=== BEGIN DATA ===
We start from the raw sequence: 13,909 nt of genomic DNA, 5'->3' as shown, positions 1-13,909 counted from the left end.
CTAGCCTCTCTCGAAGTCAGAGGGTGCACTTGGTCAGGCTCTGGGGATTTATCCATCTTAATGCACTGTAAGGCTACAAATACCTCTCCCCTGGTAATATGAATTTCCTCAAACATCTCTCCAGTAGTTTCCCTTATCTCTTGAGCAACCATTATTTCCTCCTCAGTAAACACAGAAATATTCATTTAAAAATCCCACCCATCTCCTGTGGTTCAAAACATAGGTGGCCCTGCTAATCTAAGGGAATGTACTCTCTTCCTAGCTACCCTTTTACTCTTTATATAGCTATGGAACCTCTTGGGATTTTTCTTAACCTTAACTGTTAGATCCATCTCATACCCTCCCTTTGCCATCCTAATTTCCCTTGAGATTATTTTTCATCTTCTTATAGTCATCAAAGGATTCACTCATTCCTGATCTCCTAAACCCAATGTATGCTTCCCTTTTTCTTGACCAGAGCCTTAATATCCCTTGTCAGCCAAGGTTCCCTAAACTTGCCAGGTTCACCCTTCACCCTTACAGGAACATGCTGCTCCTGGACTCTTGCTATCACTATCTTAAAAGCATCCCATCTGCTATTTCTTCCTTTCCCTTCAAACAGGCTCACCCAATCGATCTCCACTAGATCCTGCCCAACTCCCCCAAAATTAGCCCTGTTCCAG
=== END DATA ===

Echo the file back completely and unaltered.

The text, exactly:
We start from the raw sequence: 13,909 nt of genomic DNA, 5'->3' as shown, positions 1-13,909 counted from the left end.
CTAGCCTCTCTCGAAGTCAGAGGGTGCACTTGGTCAGGCTCTGGGGATTTATCCATCTTAATGCACTGTAAGGCTACAAATACCTCTCCCCTGGTAATATGAATTTCCTCAAACATCTCTCCAGTAGTTTCCCTTATCTCTTGAGCAACCATTATTTCCTCCTCAGTAAACACAGAAATATTCATTTAAAAATCCCACCCATCTCCTGTGGTTCAAAACATAGGTGGCCCTGCTAATCTAAGGGAATGTACTCTCTTCCTAGCTACCCTTTTACTCTTTATATAGCTATGGAACCTCTTGGGATTTTTCTTAACCTTAACTGTTAGATCCATCTCATACCCTCCCTTTGCCATCCTAATTTCCCTTGAGATTATTTTTCATCTTCTTATAGTCATCAAAGGATTCACTCATTCCTGATCTCCTAAACCCAATGTATGCTTCCCTTTTTCTTGACCAGAGCCTTAATATCCCTTGTCAGCCAAGGTTCCCTAAACTTGCCAGGTTCACCCTTCACCCTTACAGGAACATGCTGCTCCTGGACTCTTGCTATCACTATCTTAAAAGCATCCCATCTGCTATTTCTTCCTTTCCCTTCAAACAGGCTCACCCAATCGATCTCCACTAGATCCTGCCCAACTCCCCCAAAATTAGCCCTGTTCCAG